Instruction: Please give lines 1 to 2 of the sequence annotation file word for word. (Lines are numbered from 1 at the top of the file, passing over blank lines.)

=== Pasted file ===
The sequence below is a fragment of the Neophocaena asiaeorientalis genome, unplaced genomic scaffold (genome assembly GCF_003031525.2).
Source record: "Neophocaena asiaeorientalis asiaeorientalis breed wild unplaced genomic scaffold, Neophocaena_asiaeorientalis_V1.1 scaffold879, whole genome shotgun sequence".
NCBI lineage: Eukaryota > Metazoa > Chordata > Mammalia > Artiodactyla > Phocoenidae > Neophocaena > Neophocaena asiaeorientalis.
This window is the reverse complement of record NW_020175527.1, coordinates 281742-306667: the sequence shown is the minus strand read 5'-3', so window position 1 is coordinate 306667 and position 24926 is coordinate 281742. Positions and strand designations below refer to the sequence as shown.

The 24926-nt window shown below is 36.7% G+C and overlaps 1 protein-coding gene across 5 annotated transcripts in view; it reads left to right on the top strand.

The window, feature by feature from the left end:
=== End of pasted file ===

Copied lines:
The sequence below is a fragment of the Neophocaena asiaeorientalis genome, unplaced genomic scaffold (genome assembly GCF_003031525.2).
Source record: "Neophocaena asiaeorientalis asiaeorientalis breed wild unplaced genomic scaffold, Neophocaena_asiaeorientalis_V1.1 scaffold879, whole genome shotgun sequence".